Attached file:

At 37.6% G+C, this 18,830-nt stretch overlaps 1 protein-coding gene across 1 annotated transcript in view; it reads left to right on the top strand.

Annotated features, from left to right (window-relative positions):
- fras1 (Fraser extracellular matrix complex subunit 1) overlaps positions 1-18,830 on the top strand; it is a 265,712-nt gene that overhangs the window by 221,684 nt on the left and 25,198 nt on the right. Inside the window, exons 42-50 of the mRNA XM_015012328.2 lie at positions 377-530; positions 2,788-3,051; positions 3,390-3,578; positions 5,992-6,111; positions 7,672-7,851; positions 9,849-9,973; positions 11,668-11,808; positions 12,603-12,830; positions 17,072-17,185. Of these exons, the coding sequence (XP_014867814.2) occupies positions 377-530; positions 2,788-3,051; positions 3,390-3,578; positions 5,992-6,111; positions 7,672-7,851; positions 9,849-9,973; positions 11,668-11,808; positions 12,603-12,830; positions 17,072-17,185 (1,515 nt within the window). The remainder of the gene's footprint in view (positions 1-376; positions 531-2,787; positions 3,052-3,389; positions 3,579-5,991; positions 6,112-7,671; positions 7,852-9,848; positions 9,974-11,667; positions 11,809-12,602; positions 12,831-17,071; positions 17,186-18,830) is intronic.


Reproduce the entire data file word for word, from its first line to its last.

At 37.6% G+C, this 18,830-nt stretch overlaps 1 protein-coding gene across 1 annotated transcript in view; it reads left to right on the top strand.

Annotated features, from left to right (window-relative positions):
- fras1 (Fraser extracellular matrix complex subunit 1) overlaps positions 1-18,830 on the top strand; it is a 265,712-nt gene that overhangs the window by 221,684 nt on the left and 25,198 nt on the right. Inside the window, exons 42-50 of the mRNA XM_015012328.2 lie at positions 377-530; positions 2,788-3,051; positions 3,390-3,578; positions 5,992-6,111; positions 7,672-7,851; positions 9,849-9,973; positions 11,668-11,808; positions 12,603-12,830; positions 17,072-17,185. Of these exons, the coding sequence (XP_014867814.2) occupies positions 377-530; positions 2,788-3,051; positions 3,390-3,578; positions 5,992-6,111; positions 7,672-7,851; positions 9,849-9,973; positions 11,668-11,808; positions 12,603-12,830; positions 17,072-17,185 (1,515 nt within the window). The remainder of the gene's footprint in view (positions 1-376; positions 531-2,787; positions 3,052-3,389; positions 3,579-5,991; positions 6,112-7,671; positions 7,852-9,848; positions 9,974-11,667; positions 11,809-12,602; positions 12,831-17,071; positions 17,186-18,830) is intronic.